While one younger gentleman was stopped at my table he asked if he could receive extra pasta and sauce to make up for the canned meat he declined for religious reasons. I knew the rules, and gave him a firm “no” – but this immediately caught the attention of the two community members behind him. One lady began to inquire as to why he couldn’t stomach a can of Spam. After he began to describe his Hindu philosophy, the lady became more and more intrigued; the conversation continued while the line began to move, and she discretely dropped her own bag of pasta into his shopping bag. This happened again when two gentlemen were discussing the “woes of Tuna” – how Tuna was a constant unavoidable staple in their diets – and offered theirs to the man behind them who made clear he couldn’t survive without it. This sparked a lively conversation about the mercury content of fish, which carried on to the next table.

Such little interactions may not seem very exciting, but to me, they are moments of community empowerment. Kingsdale faces a challenge that we’re familiar with here at EFHP. Unlike the Sunnydale and Courtland-Shelley communities, Kingsdale is composed of thousands of households; chances are, you won’t see too many family familiar faces if you’re a regular user of the program.  Instead of exchanging recipes with neighbours in a marketplace atmosphere, like at the other community centres, patrons may feel isolated and see the experience as something to get over with fast. However, the frequent traffic jams at my table allowed community members to discuss their diet preferences, philosophies, and food in general; food insecurity was made a collective rather than individual challenge, and the shared cans of tuna and pasta were glimmers of community ownership in tackling it.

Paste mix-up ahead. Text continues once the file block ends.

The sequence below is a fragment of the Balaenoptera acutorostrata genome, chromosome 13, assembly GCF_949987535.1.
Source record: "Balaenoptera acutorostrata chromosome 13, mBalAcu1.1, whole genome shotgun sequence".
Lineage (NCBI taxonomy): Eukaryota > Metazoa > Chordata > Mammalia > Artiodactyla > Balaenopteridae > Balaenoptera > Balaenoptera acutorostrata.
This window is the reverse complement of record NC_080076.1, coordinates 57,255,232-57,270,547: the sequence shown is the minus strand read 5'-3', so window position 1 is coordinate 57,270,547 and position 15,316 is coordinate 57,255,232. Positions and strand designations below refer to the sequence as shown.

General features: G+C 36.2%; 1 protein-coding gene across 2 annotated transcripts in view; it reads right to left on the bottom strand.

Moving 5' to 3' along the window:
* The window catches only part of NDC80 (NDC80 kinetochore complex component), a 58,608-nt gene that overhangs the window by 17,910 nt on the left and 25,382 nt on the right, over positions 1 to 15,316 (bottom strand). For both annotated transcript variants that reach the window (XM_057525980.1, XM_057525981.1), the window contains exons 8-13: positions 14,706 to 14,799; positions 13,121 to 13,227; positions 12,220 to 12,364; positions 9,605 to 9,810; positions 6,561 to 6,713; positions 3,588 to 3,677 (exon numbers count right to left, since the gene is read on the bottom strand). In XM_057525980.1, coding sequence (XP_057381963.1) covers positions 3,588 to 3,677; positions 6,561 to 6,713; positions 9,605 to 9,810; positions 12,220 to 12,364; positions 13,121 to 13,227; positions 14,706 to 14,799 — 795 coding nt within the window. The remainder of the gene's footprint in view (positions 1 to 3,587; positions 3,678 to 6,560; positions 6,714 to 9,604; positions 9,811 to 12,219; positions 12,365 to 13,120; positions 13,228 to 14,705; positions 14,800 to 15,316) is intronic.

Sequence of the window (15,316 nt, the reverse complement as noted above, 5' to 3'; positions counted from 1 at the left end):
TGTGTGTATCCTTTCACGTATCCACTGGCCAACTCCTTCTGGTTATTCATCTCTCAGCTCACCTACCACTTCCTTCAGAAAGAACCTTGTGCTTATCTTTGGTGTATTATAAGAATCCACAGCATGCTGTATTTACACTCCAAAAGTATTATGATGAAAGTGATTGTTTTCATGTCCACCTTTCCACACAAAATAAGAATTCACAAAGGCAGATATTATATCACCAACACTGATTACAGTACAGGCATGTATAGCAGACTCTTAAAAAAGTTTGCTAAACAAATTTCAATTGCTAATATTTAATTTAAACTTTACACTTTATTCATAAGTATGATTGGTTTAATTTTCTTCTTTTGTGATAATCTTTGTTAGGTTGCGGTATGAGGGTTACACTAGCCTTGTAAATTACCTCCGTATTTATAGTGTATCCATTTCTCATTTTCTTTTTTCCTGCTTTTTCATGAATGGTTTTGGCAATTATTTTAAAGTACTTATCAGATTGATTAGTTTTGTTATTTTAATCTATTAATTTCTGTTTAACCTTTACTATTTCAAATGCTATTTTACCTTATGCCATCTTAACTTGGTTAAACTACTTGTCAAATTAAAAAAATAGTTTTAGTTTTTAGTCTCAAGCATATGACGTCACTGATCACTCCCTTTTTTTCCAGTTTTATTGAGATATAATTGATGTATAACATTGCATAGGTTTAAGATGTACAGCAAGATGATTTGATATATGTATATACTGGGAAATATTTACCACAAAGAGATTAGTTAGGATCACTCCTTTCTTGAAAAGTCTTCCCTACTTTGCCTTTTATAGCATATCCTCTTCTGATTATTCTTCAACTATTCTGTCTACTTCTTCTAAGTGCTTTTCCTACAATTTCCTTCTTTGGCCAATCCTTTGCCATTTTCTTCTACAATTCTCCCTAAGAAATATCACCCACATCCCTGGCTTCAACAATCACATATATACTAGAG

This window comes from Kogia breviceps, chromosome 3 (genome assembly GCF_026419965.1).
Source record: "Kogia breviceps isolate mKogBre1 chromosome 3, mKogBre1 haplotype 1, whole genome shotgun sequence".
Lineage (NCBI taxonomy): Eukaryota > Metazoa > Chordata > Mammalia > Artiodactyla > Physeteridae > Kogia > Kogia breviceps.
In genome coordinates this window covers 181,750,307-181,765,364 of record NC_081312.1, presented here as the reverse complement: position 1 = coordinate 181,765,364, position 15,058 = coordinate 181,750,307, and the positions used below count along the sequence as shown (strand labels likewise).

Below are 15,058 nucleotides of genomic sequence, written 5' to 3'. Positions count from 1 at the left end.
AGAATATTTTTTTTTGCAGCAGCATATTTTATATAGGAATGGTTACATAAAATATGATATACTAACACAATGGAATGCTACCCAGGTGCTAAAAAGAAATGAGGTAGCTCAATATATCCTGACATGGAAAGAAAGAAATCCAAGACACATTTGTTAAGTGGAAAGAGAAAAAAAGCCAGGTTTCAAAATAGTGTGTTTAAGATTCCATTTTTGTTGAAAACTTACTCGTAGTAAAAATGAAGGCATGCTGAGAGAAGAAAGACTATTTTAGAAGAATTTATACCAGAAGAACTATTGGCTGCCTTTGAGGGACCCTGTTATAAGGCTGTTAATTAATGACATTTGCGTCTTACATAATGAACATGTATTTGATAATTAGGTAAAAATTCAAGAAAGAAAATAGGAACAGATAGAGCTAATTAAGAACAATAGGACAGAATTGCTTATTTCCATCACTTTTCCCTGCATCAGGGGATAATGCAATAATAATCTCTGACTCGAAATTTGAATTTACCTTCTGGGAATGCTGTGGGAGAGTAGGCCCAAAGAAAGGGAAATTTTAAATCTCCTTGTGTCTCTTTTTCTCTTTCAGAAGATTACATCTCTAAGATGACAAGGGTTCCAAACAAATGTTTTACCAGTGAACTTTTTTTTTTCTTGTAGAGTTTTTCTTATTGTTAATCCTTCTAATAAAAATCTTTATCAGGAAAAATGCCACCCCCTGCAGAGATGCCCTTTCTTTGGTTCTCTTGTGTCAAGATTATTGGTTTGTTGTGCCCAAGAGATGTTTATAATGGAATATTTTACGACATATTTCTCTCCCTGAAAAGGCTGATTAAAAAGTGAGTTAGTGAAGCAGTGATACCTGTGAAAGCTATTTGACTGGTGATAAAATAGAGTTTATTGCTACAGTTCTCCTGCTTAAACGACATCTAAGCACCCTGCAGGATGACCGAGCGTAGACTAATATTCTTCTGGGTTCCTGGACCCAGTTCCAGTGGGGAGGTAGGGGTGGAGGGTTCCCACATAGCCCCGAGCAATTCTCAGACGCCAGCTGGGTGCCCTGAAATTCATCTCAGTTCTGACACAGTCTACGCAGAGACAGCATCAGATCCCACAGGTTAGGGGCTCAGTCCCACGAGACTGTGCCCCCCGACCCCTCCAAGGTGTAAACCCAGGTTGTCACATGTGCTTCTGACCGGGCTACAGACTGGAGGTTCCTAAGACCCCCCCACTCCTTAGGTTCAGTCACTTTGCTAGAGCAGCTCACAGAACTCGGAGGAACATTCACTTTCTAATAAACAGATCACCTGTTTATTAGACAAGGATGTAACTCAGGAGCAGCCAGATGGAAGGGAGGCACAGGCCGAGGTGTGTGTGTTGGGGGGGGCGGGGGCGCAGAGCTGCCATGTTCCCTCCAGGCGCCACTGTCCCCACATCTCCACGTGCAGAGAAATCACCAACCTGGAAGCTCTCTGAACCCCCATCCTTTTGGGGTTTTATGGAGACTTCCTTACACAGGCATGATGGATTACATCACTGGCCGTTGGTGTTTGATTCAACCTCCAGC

Lucas had much less time for reflection, assigned to oversee the bustling “white” table – or more so towering structure – of fresh produce. Thankfully, he was given help by regular volunteer Shama. Volunteers put in collectively 200 hours a week of work, packaging, storing and distributing the food.  Shama is a community member who has devoted about a year to this hard work. She got involved, as she explains it, because she frequently used the program services, and felt she “couldn’t just do nothing.” But for her, the most important part of volunteering is “getting to meet people in my community – it feels good in my heart.”  When she hands food to them, she shares, “they thank me, and I wonder – why are they thanking me? I didn’t do anything!”

But Shama’s weekly contribution couldn’t be more important. As she gets to know community members, maybe encouraging some to volunteer themselves, she’s demonstrating that food insecurity is a shared challenge and not a burden that individual Kingsdale members must tackle on their own.

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2 Responses to “Visiting Kingsdale Community Centre: The Benefits of Traffic Jams”

  1. Advocacy and family services programs at House of Friendship « Hofemergencyfoodassistance's Blog Says:

    […] program. To get some background on each community centre, you can read previous blog posts here, here, here, and […]

  2. Volunteer Spotlight: Iris « Hofemergencyfoodassistance's Blog Says:

    […] at the Kingsdale community centre. I also work in the food distribution program there, participate in groups and am involved in […]